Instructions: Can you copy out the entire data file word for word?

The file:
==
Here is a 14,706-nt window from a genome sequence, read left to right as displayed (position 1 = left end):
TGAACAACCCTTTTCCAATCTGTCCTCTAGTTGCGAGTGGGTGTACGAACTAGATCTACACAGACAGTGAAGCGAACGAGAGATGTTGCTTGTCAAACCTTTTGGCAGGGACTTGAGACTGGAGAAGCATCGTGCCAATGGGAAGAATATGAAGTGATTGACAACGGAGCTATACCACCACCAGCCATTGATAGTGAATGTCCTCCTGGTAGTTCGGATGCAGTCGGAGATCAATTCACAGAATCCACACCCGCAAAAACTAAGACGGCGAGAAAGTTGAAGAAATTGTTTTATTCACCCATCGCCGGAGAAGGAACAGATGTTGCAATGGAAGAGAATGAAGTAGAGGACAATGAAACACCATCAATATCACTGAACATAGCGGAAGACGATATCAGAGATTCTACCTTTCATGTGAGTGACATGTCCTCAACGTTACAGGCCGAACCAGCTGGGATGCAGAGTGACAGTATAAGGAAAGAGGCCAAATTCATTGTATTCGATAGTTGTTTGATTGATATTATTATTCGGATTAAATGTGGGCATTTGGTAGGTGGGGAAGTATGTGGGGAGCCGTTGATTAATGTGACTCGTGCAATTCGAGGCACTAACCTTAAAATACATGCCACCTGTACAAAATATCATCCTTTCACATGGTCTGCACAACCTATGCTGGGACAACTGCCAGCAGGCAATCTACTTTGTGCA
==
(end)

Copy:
Here is a 14,706-nt window from a genome sequence, read left to right as displayed (position 1 = left end):
TGAACAACCCTTTTCCAATCTGTCCTCTAGTTGCGAGTGGGTGTACGAACTAGATCTACACAGACAGTGAAGCGAACGAGAGATGTTGCTTGTCAAACCTTTTGGCAGGGACTTGAGACTGGAGAAGCATCGTGCCAATGGGAAGAATATGAAGTGATTGACAACGGAGCTATACCACCACCAGCCATTGATAGTGAATGTCCTCCTGGTAGTTCGGATGCAGTCGGAGATCAATTCACAGAATCCACACCCGCAAAAACTAAGACGGCGAGAAAGTTGAAGAAATTGTTTTATTCACCCATCGCCGGAGAAGGAACAGATGTTGCAATGGAAGAGAATGAAGTAGAGGACAATGAAACACCATCAATATCACTGAACATAGCGGAAGACGATATCAGAGATTCTACCTTTCATGTGAGTGACATGTCCTCAACGTTACAGGCCGAACCAGCTGGGATGCAGAGTGACAGTATAAGGAAAGAGGCCAAATTCATTGTATTCGATAGTTGTTTGATTGATATTATTATTCGGATTAAATGTGGGCATTTGGTAGGTGGGGAAGTATGTGGGGAGCCGTTGATTAATGTGACTCGTGCAATTCGAGGCACTAACCTTAAAATACATGCCACCTGTACAAAATATCATCCTTTCACATGGTCTGCACAACCTATGCTGGGACAACTGCCAGCAGGCAATCTACTTTGTGCA